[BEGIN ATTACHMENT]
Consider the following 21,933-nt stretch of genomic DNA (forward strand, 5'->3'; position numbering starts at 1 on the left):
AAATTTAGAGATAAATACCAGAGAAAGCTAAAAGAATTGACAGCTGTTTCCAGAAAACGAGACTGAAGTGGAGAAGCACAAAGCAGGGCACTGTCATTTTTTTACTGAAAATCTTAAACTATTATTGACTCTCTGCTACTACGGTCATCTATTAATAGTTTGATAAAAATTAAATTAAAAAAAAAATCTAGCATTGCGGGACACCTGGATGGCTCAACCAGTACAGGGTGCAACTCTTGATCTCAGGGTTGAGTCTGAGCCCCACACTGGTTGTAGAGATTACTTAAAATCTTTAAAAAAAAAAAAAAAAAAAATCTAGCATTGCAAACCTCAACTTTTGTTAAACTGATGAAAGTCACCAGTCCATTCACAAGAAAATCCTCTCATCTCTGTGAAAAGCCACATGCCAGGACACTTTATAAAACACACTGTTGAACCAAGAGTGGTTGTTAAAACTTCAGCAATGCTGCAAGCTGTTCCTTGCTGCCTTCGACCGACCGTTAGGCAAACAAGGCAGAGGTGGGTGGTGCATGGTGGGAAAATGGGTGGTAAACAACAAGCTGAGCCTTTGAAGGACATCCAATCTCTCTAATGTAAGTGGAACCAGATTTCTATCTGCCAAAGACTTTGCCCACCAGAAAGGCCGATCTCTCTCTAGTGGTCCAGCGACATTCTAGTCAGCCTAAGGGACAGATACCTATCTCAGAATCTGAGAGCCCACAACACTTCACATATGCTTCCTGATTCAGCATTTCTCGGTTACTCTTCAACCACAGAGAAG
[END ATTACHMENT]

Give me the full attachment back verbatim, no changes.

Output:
Consider the following 21,933-nt stretch of genomic DNA (forward strand, 5'->3'; position numbering starts at 1 on the left):
AAATTTAGAGATAAATACCAGAGAAAGCTAAAAGAATTGACAGCTGTTTCCAGAAAACGAGACTGAAGTGGAGAAGCACAAAGCAGGGCACTGTCATTTTTTTACTGAAAATCTTAAACTATTATTGACTCTCTGCTACTACGGTCATCTATTAATAGTTTGATAAAAATTAAATTAAAAAAAAAATCTAGCATTGCGGGACACCTGGATGGCTCAACCAGTACAGGGTGCAACTCTTGATCTCAGGGTTGAGTCTGAGCCCCACACTGGTTGTAGAGATTACTTAAAATCTTTAAAAAAAAAAAAAAAAAAAATCTAGCATTGCAAACCTCAACTTTTGTTAAACTGATGAAAGTCACCAGTCCATTCACAAGAAAATCCTCTCATCTCTGTGAAAAGCCACATGCCAGGACACTTTATAAAACACACTGTTGAACCAAGAGTGGTTGTTAAAACTTCAGCAATGCTGCAAGCTGTTCCTTGCTGCCTTCGACCGACCGTTAGGCAAACAAGGCAGAGGTGGGTGGTGCATGGTGGGAAAATGGGTGGTAAACAACAAGCTGAGCCTTTGAAGGACATCCAATCTCTCTAATGTAAGTGGAACCAGATTTCTATCTGCCAAAGACTTTGCCCACCAGAAAGGCCGATCTCTCTCTAGTGGTCCAGCGACATTCTAGTCAGCCTAAGGGACAGATACCTATCTCAGAATCTGAGAGCCCACAACACTTCACATATGCTTCCTGATTCAGCATTTCTCGGTTACTCTTCAACCACAGAGAAG